Improvisational and Atmospheric Dialogues: A Tribute to an Avant-Gardist


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The avant-garde composer and multireedist Anthony Braxton had plenty of words for his admirers at Le Poisson Rouge on Friday night, when it was officially his turn to take the stage.

He talked about the striving of noncommercial artists. He referred to “geopolitical dynamics," adding that the world was still full of “men and women of goodwill." He expressed appreciation for the costume splendor of Lady Gaga. And finally he struck a note of retirement-party humor: “If you have to be 65, this is the best way to do it."

Mr. Braxton, bespectacled and cardiganed as usual, was a hands-on honoree during Tri-Centric Modeling: Past, Present and Future, a two-day festival commemorating his legacy as well as his age. With proceeds going to the nonprofit Tri-Centric Foundation, which supports performances and archival preservation of his music, the festival gathered a marvelous cohort of his proteges and peers, outlining something like a living index of contemporary improvised music.

The terms of genre have always been problematic for Mr. Braxton. The music that he presented on both nights, however infused with spontaneous actions, was the furthest thing from improvised. On Saturday, at the Issue Project Room in Brooklyn, there were excerpts from “Trillium E," an opera he recorded this spring. Fridays concert culminated in “Composition 361," a 20-minute work for Mr. Braxtons 12+2tet: his primary public outlet of late, stocked with woodwinds, horns and strings.

Among other things, “Composition 361" conveyed the impression of a great beast given to disarmingly graceful movements, like a hippopotamus in water. A general rumble at the outset gave way to a succession of internal alliances: between, for instance, Sara Schoenbeck on bassoon and James Fei on alto saxophone, sketching interlocking motifs; or between the guitarist Mary Halvorson and the flutist Nicole Mitchell, with a zipperlike ascending run. On the whole, the piece was wily and ungraspable.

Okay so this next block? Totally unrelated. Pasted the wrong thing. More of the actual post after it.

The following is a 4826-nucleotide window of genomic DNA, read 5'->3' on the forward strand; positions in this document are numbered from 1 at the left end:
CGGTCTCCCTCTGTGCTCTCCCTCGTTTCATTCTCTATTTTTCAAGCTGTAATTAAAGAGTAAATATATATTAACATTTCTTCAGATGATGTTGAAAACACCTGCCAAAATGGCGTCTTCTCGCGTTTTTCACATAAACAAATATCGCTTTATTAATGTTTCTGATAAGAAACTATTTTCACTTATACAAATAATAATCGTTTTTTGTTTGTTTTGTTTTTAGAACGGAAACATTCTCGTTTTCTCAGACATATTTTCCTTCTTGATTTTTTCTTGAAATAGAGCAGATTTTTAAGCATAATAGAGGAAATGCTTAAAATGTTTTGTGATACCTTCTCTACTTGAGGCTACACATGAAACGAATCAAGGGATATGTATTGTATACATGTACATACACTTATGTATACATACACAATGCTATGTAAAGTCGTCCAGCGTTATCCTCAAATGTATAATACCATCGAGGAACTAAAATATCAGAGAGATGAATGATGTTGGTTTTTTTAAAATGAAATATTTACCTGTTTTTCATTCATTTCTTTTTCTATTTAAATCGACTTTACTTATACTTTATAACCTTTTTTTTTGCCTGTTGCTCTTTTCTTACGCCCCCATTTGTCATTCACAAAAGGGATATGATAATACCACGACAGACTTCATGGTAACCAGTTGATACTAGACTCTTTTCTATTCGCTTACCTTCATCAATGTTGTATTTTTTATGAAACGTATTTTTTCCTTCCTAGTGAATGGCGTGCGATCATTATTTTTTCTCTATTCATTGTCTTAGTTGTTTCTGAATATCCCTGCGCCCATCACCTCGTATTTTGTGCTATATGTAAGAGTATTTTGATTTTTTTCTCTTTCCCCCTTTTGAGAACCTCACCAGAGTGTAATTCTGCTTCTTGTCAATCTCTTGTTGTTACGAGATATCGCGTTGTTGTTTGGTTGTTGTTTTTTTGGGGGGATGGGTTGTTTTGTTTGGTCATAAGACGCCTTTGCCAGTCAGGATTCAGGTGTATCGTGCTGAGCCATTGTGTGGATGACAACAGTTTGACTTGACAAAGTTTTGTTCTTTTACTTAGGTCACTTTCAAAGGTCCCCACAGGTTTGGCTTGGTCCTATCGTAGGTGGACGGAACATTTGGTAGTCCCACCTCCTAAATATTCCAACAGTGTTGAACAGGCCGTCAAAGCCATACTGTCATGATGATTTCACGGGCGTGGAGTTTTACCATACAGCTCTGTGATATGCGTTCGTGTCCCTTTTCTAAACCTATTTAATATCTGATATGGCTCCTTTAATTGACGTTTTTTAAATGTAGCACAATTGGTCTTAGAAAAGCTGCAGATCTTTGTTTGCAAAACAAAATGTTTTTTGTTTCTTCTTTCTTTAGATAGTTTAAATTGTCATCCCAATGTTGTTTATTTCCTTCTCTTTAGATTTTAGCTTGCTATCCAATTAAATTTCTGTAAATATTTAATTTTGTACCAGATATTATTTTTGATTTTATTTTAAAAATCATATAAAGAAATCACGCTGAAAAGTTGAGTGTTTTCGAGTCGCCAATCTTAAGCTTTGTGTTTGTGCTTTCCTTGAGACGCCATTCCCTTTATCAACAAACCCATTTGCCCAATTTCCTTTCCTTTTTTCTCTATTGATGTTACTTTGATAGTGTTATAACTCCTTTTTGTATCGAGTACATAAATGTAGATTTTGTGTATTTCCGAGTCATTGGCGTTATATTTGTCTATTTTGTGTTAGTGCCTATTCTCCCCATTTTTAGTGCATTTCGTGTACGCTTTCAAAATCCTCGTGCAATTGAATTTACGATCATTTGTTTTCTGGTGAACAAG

That sense of the enigmatic was a common thread among the artists who had earlier appeared. Ms. Mitchell, representing Chicago's Association for the Advancement of Creative Musicians, led a version of her Black Earth Strings, with the violinist Rene Baker and the cellist Tomeka Reid. Their music was terse but buoyant, enlivened by tonal frictions.

The evening began with a droning bagpipe processional, played in the dark by Matthew Welch as he circled the room. The alto saxophonist Steve Coleman and the trumpeter Jonathan Finlayson followed with a circuitous duet, variously pointillist or boppish. Mr. Coleman hailed Mr. Braxton afterward: If it wasn't for you, we wouldn't be here.

Another alto saxophonist and composer, John Zorn, restated that sentiment after his riveting stand with the trumpeter Dave Douglas, the bassist Brad Jones and the drummer Gerry Hemingway. They played a tune apiece by Mr. Zorn and Mr. Douglas, snapping between airtight melodic forms and a fierce, expressive scrawl. A similar duality cropped up in “Opus 23D," an old theme of Mr. Braxton's that they tackled with hard-nosed respect.

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